A private cybersecurity firm, FireEye Threat Intelligence, recently announced that they had identified a network of English-language social-media accounts that engaged in inauthentic behavior and misrepresentation and that “we assess with low confidence was organized in support of Iranian political interests.” This is the second group of social media accounts identified by FireEye as part of an Iranian propaganda or disinformation campaign.
Narratives promoted by these and other accounts in the network included anti-Saudi, anti-Israeli, and pro-Palestinian themes. Accounts expressed support for the Joint Comprehensive Plan of Action (JCPOA), commonly known as the Iran nuclear deal; opposition to the Trump administration’s designation of Iran’s Islamic Revolutionary Guard Corps (IRGC) as a Foreign Terrorist Organization; antipathy toward the Ministerial to Promote a Future of Peace and Security in the Middle East (a U.S.-led conference that focused on Iranian influence in the Middle East more commonly known as the February 2019 Warsaw Summit); and condemnation of U.S. President Trump’s veto of a resolution passed by Congress to end U.S. involvement in the Yemen conflict.
This Iranian operation is a little more sophisticated, and potentially more dangerous, than what we saw from Russia in 2016. Quite a few media institutions quoted the Russian Twitter accounts in their articles while covering that year’s presidential election. The Iranian accounts identified by Fire Eye managed to get letters, guest columns, and blog posts published in American publications and web sites, written under false names.
We observed some personas in the network leverage legitimate print and online media outlets in the U.S. and Israel to promote Iranian interests via the submission of letters, guest columns, and blog posts that were then published.
The letters and columns, many of which were published in 2018 and 2019, but which date as far back as 2015, were mostly published in small, local U.S. news outlets; however, several larger outlets have also published material that we suspect was submitted by these personas. In at least two cases, the text of letters purportedly authored by different personas and published in different newspapers was identical or nearly identical, while in other instances, separate personas promoted the same narratives in letters published within several days of each other. The published material was not limited to letters; one persona, “John Turner,” maintained a blog on The Times of Israel website from January 2017 to November 2018, and wrote articles for the U.S.-based site Natural News Blogs from August 2015 to July 2018. The letters and articles primarily addressed themes or promoted stances in line with Iranian political interests, similar to the activity conducted on social media.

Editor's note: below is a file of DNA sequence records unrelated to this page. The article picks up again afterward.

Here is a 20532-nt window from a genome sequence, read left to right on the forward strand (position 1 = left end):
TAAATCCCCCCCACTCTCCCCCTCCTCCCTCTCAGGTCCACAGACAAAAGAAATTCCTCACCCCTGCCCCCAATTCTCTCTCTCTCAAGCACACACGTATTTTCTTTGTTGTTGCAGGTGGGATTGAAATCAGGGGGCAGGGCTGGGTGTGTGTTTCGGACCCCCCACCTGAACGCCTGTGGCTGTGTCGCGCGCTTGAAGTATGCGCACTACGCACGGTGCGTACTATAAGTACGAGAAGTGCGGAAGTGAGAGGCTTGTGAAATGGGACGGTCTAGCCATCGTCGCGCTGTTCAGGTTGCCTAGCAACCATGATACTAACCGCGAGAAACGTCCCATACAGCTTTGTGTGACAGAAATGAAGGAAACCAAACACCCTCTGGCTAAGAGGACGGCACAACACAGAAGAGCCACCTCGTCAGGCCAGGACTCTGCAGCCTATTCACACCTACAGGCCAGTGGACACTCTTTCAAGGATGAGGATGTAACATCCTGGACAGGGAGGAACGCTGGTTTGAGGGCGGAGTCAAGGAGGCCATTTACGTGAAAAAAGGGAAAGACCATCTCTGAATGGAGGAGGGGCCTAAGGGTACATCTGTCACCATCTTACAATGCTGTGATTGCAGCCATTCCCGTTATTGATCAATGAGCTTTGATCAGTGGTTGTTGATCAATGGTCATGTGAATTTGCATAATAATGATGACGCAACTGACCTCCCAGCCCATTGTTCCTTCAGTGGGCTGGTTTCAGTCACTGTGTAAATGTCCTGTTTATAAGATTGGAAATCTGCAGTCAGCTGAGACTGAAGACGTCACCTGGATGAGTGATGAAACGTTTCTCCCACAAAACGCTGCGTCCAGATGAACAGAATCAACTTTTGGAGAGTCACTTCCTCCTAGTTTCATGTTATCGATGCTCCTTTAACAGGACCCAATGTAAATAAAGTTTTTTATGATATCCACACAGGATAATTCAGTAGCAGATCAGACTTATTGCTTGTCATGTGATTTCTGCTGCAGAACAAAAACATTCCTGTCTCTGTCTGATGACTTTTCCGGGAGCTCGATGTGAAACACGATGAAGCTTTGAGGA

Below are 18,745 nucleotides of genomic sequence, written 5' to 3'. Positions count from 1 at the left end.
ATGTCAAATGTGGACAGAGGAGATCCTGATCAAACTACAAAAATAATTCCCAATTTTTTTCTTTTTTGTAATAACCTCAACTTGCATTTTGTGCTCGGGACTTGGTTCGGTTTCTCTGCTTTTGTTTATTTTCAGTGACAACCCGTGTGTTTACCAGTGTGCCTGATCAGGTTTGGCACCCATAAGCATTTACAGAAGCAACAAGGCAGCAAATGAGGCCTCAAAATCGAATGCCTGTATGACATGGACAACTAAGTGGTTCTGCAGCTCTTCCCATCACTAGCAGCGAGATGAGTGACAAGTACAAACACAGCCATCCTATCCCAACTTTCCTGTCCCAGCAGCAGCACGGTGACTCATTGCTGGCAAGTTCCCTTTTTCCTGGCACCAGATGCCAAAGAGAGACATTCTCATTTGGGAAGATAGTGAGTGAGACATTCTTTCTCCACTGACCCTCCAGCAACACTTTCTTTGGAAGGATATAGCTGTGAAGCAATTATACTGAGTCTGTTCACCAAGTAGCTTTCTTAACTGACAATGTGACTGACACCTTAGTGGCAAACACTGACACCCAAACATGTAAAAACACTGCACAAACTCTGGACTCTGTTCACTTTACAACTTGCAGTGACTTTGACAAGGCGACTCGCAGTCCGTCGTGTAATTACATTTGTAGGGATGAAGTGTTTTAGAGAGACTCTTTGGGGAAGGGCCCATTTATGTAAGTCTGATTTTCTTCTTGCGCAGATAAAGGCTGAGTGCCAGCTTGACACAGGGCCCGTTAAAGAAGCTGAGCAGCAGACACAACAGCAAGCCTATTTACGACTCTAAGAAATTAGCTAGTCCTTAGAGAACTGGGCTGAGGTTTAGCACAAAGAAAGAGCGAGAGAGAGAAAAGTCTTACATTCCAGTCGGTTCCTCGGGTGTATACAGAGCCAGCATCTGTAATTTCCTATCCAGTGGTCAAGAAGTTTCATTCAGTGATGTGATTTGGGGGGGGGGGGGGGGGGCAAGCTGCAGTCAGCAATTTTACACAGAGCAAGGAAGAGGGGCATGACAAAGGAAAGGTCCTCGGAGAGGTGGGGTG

The media entities that were fooled were not always small: The Los Angeles Times, the Seattle Times, and Galveston County’s the Daily News. The average newspaper letters page does not spend a lot of time and effort verifying the identities of those who write in, and some foreign power would probably find this venue to be low-hanging fruit for getting their propaganda messages distributed. (Then again, we can ask how much propaganda value there is in getting a letter to the editor published. True cynics may conclude this problem will disappear when newspapers disappear.)
What’s more, the Iranian actors attempted to impersonate American political candidates online:
Some Twitter accounts in the network impersonated Republican political candidates that ran for House of Representatives seats in the 2018 U.S. congressional midterms. These accounts appropriated the candidates’ photographs and, in some cases, plagiarized tweets from the real individuals’ accounts. Aside from impersonating real U.S. political candidates, the behavior and activity of these accounts resembled that of the others in the network.
For example, the account @livengood_marla impersonated Marla Livengood, a 2018 candidate for California’s 9th Congressional District, using a photograph of Livengood and a campaign banner for its profile and background pictures. The account began tweeting on Sept. 24, 2018, with its first tweet plagiarizing one from Livengood’s official account earlier that month.
This didn’t attract much attention or generate much controversy last cycle, but it’s not hard to imagine the Iranians or some other foreign intelligence service making mischief by impersonating a candidate. In theory, verified accounts would present an obstacle to this activity, but Twitter is currently not validating any more accounts.
The FireEye analysis notes “some accounts in the network also posted a small amount of messaging seemingly contradictory to their otherwise pro-Iran stances.” This is similar to the approach of the Russian Internet Research Agency as described by former employees. Two employees argue the position that the Russian government favors, one employee argues the position that the Russian government opposes. (It’s easy to suspect that these IRA employees’ mission is to argue that side of the argument badly and unconvincingly.)
Note that many, but not all, of the Twitter accounts identified by FireEye use those familiar name-and-sequence-of-random-numbers handle — “@JasonCa26738291” “@MarkAda05568324” “@LindaJa02370118,” etc. Thank heaven for foreign operatives with no creativity.
Will this Iranian activity generate as much discussion as Russia’s activities in the 2016 election? Or do certain lawmakers and the media not find it as much of a concern when the foreign power’s intended victims are Republicans?